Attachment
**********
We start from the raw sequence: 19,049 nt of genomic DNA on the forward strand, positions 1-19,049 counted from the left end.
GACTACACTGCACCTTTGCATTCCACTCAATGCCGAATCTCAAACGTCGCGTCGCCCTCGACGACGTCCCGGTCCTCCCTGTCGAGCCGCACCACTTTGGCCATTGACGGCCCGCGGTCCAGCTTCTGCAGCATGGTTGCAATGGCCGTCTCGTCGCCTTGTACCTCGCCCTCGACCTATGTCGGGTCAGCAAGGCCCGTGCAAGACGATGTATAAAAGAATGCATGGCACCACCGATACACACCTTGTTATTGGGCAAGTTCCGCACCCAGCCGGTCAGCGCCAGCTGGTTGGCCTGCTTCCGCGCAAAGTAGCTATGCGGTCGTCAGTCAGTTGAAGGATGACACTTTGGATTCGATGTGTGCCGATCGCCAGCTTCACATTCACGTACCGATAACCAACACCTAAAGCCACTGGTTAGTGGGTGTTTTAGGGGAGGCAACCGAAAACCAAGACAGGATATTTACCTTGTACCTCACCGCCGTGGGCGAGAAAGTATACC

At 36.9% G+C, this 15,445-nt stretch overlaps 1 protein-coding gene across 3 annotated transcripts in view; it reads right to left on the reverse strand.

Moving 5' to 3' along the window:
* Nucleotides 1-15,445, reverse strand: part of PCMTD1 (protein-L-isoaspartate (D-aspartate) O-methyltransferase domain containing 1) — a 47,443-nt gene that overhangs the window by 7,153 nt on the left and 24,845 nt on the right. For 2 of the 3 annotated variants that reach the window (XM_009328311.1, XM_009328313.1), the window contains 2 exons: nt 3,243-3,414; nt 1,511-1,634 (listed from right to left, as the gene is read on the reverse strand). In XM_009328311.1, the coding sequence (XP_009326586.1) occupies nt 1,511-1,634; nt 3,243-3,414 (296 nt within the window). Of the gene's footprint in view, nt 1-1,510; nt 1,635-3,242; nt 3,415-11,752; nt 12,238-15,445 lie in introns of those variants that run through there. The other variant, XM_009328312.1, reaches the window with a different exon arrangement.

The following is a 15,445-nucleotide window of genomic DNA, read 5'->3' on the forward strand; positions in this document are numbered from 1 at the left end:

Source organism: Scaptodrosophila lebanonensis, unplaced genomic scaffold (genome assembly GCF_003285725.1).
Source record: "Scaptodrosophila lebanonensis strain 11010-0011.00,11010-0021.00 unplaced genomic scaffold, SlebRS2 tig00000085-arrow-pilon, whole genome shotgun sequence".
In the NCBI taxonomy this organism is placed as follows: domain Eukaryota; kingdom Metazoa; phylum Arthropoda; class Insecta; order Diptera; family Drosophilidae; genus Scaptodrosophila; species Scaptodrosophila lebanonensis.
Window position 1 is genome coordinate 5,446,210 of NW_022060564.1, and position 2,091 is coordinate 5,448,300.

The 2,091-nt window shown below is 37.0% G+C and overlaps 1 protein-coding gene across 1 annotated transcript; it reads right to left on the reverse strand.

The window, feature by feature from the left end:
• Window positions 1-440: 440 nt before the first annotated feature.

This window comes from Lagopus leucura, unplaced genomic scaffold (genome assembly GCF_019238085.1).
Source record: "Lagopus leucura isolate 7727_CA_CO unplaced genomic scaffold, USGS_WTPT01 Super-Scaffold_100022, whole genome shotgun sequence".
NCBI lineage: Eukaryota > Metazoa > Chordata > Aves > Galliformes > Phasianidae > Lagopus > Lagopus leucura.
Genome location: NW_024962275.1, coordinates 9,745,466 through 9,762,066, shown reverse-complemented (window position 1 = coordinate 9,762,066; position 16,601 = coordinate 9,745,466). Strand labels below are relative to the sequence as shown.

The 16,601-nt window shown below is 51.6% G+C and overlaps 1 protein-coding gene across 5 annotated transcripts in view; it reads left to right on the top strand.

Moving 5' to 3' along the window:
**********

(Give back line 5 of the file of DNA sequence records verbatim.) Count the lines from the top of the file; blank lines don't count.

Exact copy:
* Nucleotides 1-15,445, reverse strand: part of PCMTD1 (protein-L-isoaspartate (D-aspartate) O-methyltransferase domain containing 1) — a 47,443-nt gene that overhangs the window by 7,153 nt on the left and 24,845 nt on the right. For 2 of the 3 annotated variants that reach the window (XM_009328311.1, XM_009328313.1), the window contains 2 exons: nt 3,243-3,414; nt 1,511-1,634 (listed from right to left, as the gene is read on the reverse strand). In XM_009328311.1, the coding sequence (XP_009326586.1) occupies nt 1,511-1,634; nt 3,243-3,414 (296 nt within the window). Of the gene's footprint in view, nt 1-1,510; nt 1,635-3,242; nt 3,415-11,752; nt 12,238-15,445 lie in introns of those variants that run through there. The other variant, XM_009328312.1, reaches the window with a different exon arrangement.